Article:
It isn't even so much that teenagers think they're invincible, it's that the part of their brain that assesses risk isn't fully developed.  Frankly, it doesn't finish developing till the mid-twenties or later.  I'm in my mid-thirties, and I still occasionally misjudge risks.

Offline The Gawd

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Re: Zimmerman Verdict
« Reply #195 on: July 26, 2013, 01:43:43 PM »
It isn't even so much that teenagers think they're invincible, it's that the part of their brain that assesses risk isn't fully developed.  Frankly, it doesn't finish developing till the mid-twenties or later.  I'm in my mid-thirties, and I still occasionally misjudge risks.
Do you think he fully assessed the risk? Think it may have crossed his mind that GZ was a threat whom was stalking him and may want to kill him? Think that possibly crossed his mind? Was he correct? Lets stop blaming the kid for this lunatic murdering him. Any assumption he made about GZ were confirmed with the murder, any action he took to defend himself were confirmed with the murder.

Offline jaimehlers

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Re: Zimmerman Verdict
« Reply #196 on: July 26, 2013, 01:53:06 PM »
Again, lets not turn this around on the kid. He did not stalk Zimmerman. Zimmerman was the one acting invincible by stalking the kid... with a loaded pistol. His actions are the ones to be described as playing too many video games. Lets stop vilifying the kid, no? He's not the murderer, he was the one going home who was murdered.
Don't you realize that you're acting much the same as the people who insist on exonerating Zimmerman and vilifying Martin?

The reality of the situation is that they both made rather serious errors of judgment in that situation.  There is nothing to be gained by insisting that it must be otherwise when the facts of the matter don't support it.  Isn't that what this website is about?  Basing opinions on provable, verifiable facts?

Believe me, I've reviewed the facts of this case pretty carefully - before I did, I bought into the "Zimmerman stalked him, confronted him, and then shot him dead while claiming self-defense" line without really thinking about it - and those facts simply don't support that line of rhetoric.  They certainly don't support it beyond a reasonable doubt.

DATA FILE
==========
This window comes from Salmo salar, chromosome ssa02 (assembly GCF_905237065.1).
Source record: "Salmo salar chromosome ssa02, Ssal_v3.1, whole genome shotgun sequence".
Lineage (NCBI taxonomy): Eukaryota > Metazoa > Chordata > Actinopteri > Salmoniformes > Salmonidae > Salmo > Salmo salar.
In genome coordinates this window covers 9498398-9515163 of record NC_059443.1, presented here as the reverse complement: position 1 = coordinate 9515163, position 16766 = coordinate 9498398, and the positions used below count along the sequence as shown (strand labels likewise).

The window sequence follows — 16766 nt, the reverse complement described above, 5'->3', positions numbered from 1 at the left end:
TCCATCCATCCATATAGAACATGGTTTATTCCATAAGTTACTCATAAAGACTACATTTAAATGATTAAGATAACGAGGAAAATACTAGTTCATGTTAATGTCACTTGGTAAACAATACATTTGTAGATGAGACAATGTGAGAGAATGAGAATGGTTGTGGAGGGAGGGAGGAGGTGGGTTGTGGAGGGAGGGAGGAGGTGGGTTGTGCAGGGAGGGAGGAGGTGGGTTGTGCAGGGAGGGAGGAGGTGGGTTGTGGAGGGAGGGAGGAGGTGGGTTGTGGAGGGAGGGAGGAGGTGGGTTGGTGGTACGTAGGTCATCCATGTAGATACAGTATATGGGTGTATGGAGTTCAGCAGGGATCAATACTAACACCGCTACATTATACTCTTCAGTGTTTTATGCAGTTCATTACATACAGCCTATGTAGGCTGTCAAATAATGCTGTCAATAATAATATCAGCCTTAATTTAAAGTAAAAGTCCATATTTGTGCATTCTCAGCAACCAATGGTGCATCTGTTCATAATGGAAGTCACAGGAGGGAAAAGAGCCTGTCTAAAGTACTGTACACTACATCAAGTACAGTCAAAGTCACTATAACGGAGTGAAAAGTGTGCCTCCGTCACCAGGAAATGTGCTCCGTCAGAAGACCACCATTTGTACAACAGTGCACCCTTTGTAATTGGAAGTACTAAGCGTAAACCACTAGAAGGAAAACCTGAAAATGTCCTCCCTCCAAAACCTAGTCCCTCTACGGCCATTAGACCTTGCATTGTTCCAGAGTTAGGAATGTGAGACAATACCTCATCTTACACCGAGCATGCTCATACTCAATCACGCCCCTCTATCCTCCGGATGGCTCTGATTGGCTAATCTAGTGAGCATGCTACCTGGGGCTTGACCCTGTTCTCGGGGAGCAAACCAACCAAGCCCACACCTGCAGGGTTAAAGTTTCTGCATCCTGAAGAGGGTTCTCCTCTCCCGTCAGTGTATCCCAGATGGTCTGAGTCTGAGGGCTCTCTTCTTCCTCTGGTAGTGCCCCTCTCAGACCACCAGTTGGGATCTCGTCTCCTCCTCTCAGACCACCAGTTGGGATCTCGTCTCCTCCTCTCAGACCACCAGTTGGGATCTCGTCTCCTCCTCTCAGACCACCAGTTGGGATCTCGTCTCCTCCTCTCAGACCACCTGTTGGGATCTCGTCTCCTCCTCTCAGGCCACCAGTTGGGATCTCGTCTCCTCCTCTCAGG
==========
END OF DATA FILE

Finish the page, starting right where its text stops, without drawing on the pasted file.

Do you think he fully assessed the risk? Think it may have crossed his mind that GZ was a threat whom was stalking him and may want to kill him? Think that possibly crossed his mind? Was he correct? Lets stop blaming the kid for this lunatic murdering him. Any assumption he made about GZ were confirmed with the murder, any action he took to defend himself were confirmed with the murder.
I really wish you would stop with the confirmation bias and circular reasoning.  Anything anyone says that doesn't conform to your belief that Zimmerman is a lunatic vigilante stalker who shot Martin while claiming self-defense simply gets ignored; and stating that Martin's assumptions were confirmed and actions justified because he was killed is one of the most blatant examples of circular reasoning I've seen in a long time.

I mean, seriously!  He was killed, therefore everything he must have suspected about Zimmerman was true, and therefore everything he did to Zimmerman was retroactively justified?  Don't you realize just how you sound when you say things like this?

Offline The Gawd

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Re: Zimmerman Verdict
« Reply #197 on: July 26, 2013, 02:15:55 PM »
Don't you realize that you're acting much the same as the people who insist on exonerating Zimmerman and vilifying Martin?

The reality of the situation is that they both made rather serious errors of judgment in that situation.  There is nothing to be gained by insisting that it must be otherwise when the facts of the matter don't support it.  Isn't that what this website is about?  Basing opinions on provable, verifiable facts?